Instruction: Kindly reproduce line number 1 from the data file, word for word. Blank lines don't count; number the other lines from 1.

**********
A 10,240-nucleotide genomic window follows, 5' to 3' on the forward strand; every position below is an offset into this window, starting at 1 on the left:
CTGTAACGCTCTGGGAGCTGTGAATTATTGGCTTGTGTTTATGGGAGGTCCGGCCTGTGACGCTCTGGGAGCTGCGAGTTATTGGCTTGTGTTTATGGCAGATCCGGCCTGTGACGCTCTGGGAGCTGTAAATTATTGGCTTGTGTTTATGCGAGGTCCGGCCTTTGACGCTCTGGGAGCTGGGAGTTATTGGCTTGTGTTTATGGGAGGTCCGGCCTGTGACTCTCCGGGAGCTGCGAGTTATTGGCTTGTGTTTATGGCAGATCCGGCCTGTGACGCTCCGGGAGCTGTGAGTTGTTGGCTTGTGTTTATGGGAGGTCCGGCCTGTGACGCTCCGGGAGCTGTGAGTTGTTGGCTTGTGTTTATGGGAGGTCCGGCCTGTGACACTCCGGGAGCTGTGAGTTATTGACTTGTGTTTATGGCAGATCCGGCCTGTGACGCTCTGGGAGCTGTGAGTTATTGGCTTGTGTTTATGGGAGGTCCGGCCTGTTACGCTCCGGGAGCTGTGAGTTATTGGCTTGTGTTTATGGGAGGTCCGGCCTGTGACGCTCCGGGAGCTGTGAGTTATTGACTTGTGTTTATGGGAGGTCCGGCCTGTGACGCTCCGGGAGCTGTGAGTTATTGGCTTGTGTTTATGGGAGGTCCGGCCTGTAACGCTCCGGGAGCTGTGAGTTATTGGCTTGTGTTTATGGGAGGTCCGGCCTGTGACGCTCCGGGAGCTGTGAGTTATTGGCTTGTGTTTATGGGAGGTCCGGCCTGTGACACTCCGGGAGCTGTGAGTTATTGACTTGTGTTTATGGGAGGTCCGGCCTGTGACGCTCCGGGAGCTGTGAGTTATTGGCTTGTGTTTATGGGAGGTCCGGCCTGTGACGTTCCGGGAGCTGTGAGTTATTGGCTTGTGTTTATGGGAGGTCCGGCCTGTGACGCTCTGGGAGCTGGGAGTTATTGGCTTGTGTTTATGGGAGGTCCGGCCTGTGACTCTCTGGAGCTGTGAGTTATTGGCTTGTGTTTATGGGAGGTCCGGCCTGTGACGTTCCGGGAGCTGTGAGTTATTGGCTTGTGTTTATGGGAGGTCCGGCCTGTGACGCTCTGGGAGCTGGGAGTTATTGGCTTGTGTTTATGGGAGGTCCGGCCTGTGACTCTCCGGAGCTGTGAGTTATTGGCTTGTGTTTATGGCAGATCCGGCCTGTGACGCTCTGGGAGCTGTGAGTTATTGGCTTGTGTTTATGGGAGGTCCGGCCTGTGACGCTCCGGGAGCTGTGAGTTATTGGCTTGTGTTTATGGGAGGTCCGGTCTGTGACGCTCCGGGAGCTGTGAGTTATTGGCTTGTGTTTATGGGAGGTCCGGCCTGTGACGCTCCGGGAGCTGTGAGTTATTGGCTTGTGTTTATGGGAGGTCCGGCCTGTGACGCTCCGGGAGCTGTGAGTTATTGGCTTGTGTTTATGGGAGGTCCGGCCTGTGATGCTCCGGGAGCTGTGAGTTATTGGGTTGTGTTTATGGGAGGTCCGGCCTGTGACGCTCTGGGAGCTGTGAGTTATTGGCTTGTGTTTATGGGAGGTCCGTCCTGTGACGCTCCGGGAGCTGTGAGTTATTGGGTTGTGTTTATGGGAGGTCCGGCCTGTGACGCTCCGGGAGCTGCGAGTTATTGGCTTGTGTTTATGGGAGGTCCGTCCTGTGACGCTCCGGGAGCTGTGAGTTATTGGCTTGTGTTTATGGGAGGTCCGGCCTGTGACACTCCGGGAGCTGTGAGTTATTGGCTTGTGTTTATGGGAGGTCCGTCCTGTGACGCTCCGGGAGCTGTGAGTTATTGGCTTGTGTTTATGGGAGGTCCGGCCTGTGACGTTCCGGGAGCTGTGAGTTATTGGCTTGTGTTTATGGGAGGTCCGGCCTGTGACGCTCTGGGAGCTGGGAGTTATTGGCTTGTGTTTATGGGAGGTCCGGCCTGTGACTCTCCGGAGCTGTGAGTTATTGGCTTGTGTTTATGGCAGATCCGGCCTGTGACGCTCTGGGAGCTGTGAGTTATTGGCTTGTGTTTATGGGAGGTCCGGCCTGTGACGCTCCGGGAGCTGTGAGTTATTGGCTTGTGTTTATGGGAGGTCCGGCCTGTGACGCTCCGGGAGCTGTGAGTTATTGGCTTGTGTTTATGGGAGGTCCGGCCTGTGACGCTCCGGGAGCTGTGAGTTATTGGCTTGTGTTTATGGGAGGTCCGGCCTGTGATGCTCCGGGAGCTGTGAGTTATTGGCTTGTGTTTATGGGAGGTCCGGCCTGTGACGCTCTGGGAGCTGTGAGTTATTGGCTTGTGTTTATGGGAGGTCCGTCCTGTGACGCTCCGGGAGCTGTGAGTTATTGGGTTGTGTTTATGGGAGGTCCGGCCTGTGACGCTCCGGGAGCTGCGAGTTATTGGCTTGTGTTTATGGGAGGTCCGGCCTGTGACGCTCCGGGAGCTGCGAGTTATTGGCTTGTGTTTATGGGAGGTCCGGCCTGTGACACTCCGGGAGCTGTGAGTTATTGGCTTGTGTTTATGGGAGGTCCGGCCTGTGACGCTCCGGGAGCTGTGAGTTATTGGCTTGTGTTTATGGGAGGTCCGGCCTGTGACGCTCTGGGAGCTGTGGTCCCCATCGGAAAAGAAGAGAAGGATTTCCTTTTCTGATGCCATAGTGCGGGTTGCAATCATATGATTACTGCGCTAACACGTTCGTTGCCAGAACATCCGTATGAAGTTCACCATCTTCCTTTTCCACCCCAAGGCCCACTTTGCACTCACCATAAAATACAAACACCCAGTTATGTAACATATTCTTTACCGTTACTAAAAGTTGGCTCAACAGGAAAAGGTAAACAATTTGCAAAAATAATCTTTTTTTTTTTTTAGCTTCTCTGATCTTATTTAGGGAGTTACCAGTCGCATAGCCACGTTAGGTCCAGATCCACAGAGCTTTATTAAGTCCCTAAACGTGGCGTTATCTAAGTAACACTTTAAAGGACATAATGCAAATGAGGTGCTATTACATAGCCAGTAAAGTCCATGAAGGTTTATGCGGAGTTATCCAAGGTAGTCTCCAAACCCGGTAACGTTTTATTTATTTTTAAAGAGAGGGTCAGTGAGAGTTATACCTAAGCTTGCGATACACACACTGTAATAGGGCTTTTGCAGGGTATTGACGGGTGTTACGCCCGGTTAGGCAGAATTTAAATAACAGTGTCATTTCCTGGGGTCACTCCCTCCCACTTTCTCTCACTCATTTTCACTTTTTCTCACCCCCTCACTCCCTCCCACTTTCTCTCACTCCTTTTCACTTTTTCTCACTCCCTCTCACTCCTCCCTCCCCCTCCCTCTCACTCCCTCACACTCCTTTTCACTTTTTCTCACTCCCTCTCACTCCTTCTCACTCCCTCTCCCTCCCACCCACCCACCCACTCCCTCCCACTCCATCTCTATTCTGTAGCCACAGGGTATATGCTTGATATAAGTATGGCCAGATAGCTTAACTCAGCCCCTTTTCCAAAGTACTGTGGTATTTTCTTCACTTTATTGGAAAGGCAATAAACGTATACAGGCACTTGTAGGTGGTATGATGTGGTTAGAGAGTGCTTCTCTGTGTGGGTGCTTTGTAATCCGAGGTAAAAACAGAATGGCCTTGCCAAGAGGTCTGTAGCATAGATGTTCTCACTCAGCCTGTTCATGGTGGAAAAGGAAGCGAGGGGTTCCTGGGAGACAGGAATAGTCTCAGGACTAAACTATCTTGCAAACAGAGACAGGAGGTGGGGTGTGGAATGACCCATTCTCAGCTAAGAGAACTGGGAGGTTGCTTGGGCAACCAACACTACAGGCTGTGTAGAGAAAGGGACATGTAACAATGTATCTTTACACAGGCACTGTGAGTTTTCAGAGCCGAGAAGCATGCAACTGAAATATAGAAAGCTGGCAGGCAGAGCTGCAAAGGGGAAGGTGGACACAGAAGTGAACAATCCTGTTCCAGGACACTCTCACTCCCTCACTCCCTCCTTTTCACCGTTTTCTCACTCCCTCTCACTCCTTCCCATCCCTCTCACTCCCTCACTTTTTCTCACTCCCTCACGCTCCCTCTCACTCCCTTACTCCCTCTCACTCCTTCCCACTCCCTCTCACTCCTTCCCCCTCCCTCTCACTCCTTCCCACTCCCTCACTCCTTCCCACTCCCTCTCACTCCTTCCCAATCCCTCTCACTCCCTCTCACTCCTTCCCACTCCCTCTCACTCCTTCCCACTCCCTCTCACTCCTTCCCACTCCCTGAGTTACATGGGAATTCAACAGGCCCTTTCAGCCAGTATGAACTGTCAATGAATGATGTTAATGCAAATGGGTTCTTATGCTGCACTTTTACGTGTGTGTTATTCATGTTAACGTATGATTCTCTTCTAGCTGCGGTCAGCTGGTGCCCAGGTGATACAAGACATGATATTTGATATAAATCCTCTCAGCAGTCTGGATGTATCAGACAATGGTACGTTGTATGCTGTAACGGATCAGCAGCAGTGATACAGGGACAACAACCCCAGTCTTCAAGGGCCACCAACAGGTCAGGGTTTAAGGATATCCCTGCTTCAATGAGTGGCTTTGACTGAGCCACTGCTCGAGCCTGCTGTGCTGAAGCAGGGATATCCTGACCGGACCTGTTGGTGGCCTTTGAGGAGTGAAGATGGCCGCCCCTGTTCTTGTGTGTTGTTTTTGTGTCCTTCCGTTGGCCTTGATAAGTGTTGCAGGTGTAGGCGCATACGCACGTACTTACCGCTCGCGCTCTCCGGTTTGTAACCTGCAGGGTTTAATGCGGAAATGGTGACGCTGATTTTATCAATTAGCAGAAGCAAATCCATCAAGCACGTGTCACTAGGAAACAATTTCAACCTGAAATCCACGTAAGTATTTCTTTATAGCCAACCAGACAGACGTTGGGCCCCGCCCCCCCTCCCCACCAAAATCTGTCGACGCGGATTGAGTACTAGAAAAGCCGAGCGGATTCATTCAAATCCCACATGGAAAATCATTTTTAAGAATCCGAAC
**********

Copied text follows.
A 10,240-nucleotide genomic window follows, 5' to 3' on the forward strand; every position below is an offset into this window, starting at 1 on the left: